By Katie Bahr
For a self-described risk-averse person, Assistant Professor Erik Olson takes a unique view of accounting. “Most of my closest friends are corporate finance researchers,” he said. “I’m always looking at my research through that lens: How do managers’ motivations affect financial reporting, and how do we improve upon that?”
Olson claims that his time spent pursuing a doctorate at Yale — where the departmental lines between finance and accounting are porous — imprinted this perspective on his research. However, his interest in the intersection between finance and accounting is what actually brought him into academia, starting with a project during his master of accounting. “The way I wrote it was not what Dean McGill was expecting. I wrote it like a scientist,” Olson said. “He told me he didn’t even think a person could look at this topic like that and that I should probably look at a PhD.”
The idea didn’t appeal to Olson at first, though. Up until that point, he’d considered accounting a bit of a backup plan. Then all thought of a law degree or other business pursuits disappeared after McGill showed him two accounting papers on how managers make actual allocation decisions based on what the market tells them. “That was it. That checked all the boxes for me,” Olson recalled. “The dean told me that is what accounting research is really all about, and that’s how I got into the field.”
Olson spent two years working in international tax and transfer pricing at KPMG after obtaining his MAcc, and the work gave him the research idea for his first doctorate paper. He saw the motivations influencing financial reporting at play with a tax bill providing a break for investing in physical assets. “My client was looking at making a $60 million investment that would have saved them $27 million, if the provision went into effect. But, if not, they’d rather wait to invest that money,” he explained.
Olson naturally wondered if any research considered how many companies were in the same boat and began researching it for his first paper at Yale. After attending a lecture on a working paper that addressed the question as an ancillary part of its research, he had to change gears. “There was nothing in the public domain about this paper because it hadn’t been published yet and didn’t specifically focus on my topic,” Olson said. “That was my first exposure to the fact that even in academia, work can be really fluid.”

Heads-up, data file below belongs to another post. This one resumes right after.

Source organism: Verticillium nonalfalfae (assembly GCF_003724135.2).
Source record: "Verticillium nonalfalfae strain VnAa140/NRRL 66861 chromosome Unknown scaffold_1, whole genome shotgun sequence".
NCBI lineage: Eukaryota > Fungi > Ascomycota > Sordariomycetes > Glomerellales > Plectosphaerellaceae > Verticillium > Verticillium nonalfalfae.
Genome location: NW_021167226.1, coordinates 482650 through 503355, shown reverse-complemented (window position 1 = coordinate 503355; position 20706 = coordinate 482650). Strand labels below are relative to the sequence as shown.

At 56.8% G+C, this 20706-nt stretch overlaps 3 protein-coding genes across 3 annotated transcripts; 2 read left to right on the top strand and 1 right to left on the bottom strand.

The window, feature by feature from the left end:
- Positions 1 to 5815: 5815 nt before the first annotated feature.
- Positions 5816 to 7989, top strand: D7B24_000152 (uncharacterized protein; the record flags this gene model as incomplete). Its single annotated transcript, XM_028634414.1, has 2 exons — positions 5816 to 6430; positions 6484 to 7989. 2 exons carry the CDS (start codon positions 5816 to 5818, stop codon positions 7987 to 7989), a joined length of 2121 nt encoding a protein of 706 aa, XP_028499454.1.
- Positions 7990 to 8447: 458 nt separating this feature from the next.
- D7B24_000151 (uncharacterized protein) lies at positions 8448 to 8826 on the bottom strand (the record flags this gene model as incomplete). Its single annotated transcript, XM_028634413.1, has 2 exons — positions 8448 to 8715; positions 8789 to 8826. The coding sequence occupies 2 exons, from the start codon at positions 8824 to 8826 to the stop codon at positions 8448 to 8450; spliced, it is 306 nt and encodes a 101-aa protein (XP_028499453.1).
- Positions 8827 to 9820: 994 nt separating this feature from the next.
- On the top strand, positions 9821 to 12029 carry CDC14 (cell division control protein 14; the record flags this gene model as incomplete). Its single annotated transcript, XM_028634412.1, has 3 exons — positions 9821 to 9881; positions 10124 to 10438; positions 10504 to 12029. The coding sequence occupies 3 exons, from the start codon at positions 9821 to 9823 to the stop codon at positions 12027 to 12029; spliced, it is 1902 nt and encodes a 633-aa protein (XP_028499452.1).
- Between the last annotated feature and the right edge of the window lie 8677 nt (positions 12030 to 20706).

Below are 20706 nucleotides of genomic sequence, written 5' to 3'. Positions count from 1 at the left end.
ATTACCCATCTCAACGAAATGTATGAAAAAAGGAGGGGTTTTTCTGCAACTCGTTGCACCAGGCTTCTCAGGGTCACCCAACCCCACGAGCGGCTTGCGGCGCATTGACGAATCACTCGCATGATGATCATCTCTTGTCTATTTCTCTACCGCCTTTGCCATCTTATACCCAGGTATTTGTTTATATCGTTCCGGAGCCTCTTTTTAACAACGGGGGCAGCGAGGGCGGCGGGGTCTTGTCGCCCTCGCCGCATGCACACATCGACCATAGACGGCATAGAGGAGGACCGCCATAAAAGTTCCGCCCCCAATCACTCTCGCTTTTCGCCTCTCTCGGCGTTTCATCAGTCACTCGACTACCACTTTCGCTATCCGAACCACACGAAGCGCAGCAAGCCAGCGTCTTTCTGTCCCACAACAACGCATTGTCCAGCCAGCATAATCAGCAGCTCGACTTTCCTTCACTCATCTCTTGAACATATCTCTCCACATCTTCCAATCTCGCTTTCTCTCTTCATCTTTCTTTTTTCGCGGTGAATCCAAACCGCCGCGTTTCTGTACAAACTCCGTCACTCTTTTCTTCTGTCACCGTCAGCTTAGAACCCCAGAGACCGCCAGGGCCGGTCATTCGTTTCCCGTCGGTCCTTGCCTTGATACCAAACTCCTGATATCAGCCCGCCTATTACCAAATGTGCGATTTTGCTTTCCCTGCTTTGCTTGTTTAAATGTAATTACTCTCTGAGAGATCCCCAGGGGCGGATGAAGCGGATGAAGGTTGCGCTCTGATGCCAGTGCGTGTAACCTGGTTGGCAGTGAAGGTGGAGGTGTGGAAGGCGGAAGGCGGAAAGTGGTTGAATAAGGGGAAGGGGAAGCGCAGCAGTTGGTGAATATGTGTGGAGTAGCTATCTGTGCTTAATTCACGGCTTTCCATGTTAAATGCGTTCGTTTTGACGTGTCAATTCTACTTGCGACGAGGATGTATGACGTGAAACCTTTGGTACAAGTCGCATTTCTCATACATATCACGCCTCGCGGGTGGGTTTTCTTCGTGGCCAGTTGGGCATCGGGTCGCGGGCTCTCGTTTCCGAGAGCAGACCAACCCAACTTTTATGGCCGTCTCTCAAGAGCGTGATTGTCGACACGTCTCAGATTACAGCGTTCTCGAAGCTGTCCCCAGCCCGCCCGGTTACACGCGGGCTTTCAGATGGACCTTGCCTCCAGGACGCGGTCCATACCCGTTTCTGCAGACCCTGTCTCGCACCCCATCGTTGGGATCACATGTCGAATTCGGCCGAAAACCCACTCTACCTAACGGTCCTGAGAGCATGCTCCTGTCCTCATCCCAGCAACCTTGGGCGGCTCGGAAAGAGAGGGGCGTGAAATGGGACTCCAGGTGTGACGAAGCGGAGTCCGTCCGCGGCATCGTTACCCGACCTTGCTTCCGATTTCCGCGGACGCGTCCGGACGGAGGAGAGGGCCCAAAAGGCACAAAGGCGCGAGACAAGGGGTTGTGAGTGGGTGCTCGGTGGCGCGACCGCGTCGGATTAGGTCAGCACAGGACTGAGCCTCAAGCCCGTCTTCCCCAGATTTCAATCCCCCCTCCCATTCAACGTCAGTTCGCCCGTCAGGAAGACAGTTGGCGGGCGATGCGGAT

He’s since learned to ride the wave of research inspiration as it comes, with one of his favorite paper ideas coming from a CNBC newscast he was watching over breakfast. During the show, an expert criticized federal tax holidays that incentivize multinational corporations to repatriate their overseas funds (i.e. bring the money back to the U.S.). The expert argued that the holidays did nothing for the job market or the American economy and claimed that managers used these funds to buy back shares and pad their financial reporting rather than investing in employment or raising wages.
“It was such a mike-drop statement that tax holidays are a broken policy tool, yet we continue to use them,” Olson said. “I thought it can’t be that simple. We can’t be using this if it’s bad, and we know it’s bad. I wanted to see if managers had a good reason for doing these buybacks.”
Olson set off trying to answer whether the make-up of an investor base actually influences why companies make stock repurchase decisions. The question at play was whether the type of management in a company attracts short-term, big win day traders versus long-term holders focused on the company’s overall value or the investors’ priorities affect company policies.
“The constructs of the law — because it was a mandatory tax holiday for all firms — gave us a really good way test the influence running both directions,” Olson said. “When money comes to the firm in the wake of the Tax Cuts and Jobs Act of 2017, they seem to be making capital allocation decisions based on their investor base.”
Another of Olson’s papers examines the relationship between buybacks and how managers manipulate earnings in financial reporting. He found that managers who manipulate earnings on paper with tools like discretionary accruals were likely to employ buybacks as well. The more the CEO has invested in company stock, the more likely the on-paper and buyback manipulation will be used together. “I also find that firms with a CFO who is beholden to the CEO are more likely to use these opportunistic share repurchases, and short-horizon ownership strongly influences executives to use them as well,” he said.
In joining Vanderbilt, Olson says he’s found a familiar home in the departmental structure between finance and accounting. “It’s similar to Yale’s in that the lines are very blurred, which is what attracted me,” he said. “When some of Vanderbilt’s finance people sat in on my paper lecture, it seemed a natural fit.”